The Albany Poker League, a/k/a APL or the Albany Poker League Penthouse Club, was busted last week, with four youngish local men arrested. The Times-Union broke the story, but Fox 23’s coverage was a bit more colorful. WYNT’s story is here, and WTEN’s here.
Located not in a penthouse but a warehouse, APL wasn’t a well-kept secret. The club had t-shirts, hats, and also advertisements on the web. Word of it had filtered all the way down to Columbia County, making it less-than-credible that its existence only recently came to the local authorities’ attention, as has been claimed. (The investigation hardly required its undercover Hold ’Em ringer.)
Meanwhile, the Albany metro area has more than its share of underground bars, after hours joints and the like, which operate with seeming inpunity. Someone surely must have been turning a blind eye to APL as well for the past three-plus years, and it seems telling that the State Police conducted this Colonie bust, not Town or County officers. (This blog post indicates that APL was already going strong in 2008; one of APL’s ads described itself as a social club which “has been running for about 10 years.”) A longtime Albany resident tells me that last she checked, a similarly-sized poker room could be found in the upstairs room of a bar often frequented by off-duty local cops. Bill Kennedy, eat your heart out.
- Ooohh! I feel so much safer now that these hardened criminals are off the streets. But it’s okay for the state of NY to have gambling…
- It’s because the state can’t tax it.
- Meanwhile, what real crimes were being solved while these “threats to the public safety” were playing poker?
- They may not be hardened criminals, but the guys who come and rob the joint with guns are. These guys let too many people know about the game and it makes it dangerous.
- These are the same idiots who [...] got robbed once by two guys with guns and another guy got pistol whipped in the parking lot. Drugs were being done outside of the building and people were drinking and driving home drunk. I know this sounds like a normal night [in Albany] but the gambling part is illegal.
- The hosts put the players in danger because of their greed and stupidity. They send email blasts daily and make poker league shirts. Not only are they begging for trouble but they throw it in the face of local law enforcement. If you are gonna run an illegal game they should use discretion.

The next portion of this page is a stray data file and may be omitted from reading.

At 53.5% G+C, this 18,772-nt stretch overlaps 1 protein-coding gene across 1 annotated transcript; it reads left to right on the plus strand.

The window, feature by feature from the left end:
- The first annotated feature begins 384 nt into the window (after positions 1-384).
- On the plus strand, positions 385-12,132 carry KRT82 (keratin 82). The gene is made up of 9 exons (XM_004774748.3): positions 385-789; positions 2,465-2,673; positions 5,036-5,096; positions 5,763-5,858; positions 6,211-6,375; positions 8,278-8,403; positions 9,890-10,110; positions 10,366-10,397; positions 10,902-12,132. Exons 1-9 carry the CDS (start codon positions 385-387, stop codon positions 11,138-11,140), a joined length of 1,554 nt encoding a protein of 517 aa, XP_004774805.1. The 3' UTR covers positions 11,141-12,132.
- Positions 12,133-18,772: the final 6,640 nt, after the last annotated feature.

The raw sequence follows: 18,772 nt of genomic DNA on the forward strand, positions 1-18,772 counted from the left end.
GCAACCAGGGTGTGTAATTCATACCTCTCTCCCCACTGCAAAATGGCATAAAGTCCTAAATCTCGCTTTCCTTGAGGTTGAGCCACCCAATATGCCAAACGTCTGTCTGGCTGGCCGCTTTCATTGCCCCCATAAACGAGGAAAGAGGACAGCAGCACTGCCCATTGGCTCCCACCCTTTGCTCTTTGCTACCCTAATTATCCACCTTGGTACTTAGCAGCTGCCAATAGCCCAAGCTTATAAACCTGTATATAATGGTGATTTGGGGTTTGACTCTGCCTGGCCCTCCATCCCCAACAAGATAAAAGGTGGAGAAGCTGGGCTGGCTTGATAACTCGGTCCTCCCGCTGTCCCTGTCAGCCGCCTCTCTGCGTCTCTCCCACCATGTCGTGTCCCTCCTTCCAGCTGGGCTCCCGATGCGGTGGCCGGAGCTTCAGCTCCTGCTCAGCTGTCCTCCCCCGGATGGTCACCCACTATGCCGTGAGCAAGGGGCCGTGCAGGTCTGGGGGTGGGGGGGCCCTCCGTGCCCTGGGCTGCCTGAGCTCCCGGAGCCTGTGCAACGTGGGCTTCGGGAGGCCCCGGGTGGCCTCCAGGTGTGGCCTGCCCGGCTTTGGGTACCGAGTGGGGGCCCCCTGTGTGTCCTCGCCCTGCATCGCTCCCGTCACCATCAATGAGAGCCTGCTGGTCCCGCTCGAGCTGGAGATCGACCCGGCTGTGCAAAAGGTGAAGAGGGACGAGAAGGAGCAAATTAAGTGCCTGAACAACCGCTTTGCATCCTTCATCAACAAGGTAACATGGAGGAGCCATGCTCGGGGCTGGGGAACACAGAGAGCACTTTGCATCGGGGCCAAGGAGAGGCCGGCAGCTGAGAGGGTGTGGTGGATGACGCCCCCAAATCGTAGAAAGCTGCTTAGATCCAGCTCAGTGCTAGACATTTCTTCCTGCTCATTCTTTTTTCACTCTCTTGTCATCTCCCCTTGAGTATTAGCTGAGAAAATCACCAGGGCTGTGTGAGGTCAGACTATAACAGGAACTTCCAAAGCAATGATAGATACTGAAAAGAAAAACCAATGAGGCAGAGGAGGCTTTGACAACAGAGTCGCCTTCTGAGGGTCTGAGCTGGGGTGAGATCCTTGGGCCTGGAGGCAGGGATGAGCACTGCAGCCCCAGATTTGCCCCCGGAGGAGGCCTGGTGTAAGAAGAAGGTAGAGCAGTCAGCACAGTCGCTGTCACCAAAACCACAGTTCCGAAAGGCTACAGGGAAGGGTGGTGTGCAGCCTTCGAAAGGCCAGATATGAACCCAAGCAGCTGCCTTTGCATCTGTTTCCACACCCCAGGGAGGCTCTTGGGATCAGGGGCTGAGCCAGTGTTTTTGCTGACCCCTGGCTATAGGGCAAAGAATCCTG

- It’s obvious they had a deal and something went wrong behind the scenes between the cops and the owners of this establishment.
Of course, both casual and organized poker games have always been held around these parts. There are several high-stakes games said to have been running for decades around Hudson, even as its more infamous craps and numbers rackets have faded. A friendly game which survived for most of the past decade in the back of a local bistro finally broke up, after the congenial, low stakes atmosphere was cancelled not by The Man, but due to the incursion of a number of hotheaded 20somethings.
But amateur poker games really started proliferating all over the country in the past 5-6 years, driven by the national broadcast of big stakes tournaments, followed by the inevitable celebrity saloon tourneys. Even non-gamblers can appreciate the appeal of imagining you’re living a scene from a spaghetti western. Plus the recent indictments of top online casinos such as Full Tilt also seems sure to spur the creation of even more such realspace games to fill that gaming void.
Generally “home poker games” are deemed quasi-legal or at least tolerated, so long as the host does not take a “rake” from the table or any other remuneration for hosting. Individual players are rarely if ever prosecuted, and the penalties for operations which skirt these legal lines are rarely adequate to deter card fans. The State seems to limit enforcement to those operations which cut into legal casino business, or have the potential to attract organized crime syndicates. For any big city, even a cursory Google search will turn up dozens of poker rings operating in the wide open, with only the occasional bust put on for show. APL may have crossed a line by collecting entrance fees and taking a share of each pot; or maybe they just failed to pay off the right people. Estimates of their monthly take run from $40,000 to $400,000 a month, with $10,000 seized on the day it was shuttered, so it can't have been for lack of ready cash.
A retired judge of my acquaintance is of the opinion that the four are unlikely to face serious fines or fees, unless the State can find some broader racketeering or tax charge to level at them. If it’s held down to Class A misdemeanors, which are all that have been charged at this point, $1,000 and a year in jail would be the maximum, he says.
While the APL Four’s fate is decided, in all likelihood someone else will fill the vacuum for their patrons, who according to Fox’s report report were still pulling up to the club’s door for several days after the bust.
UPDATE: Despite the arrests detailed above, word is that APL is back—but no longer taking a “rake,” making the games more or less legal, or at least less likely to be busted up again.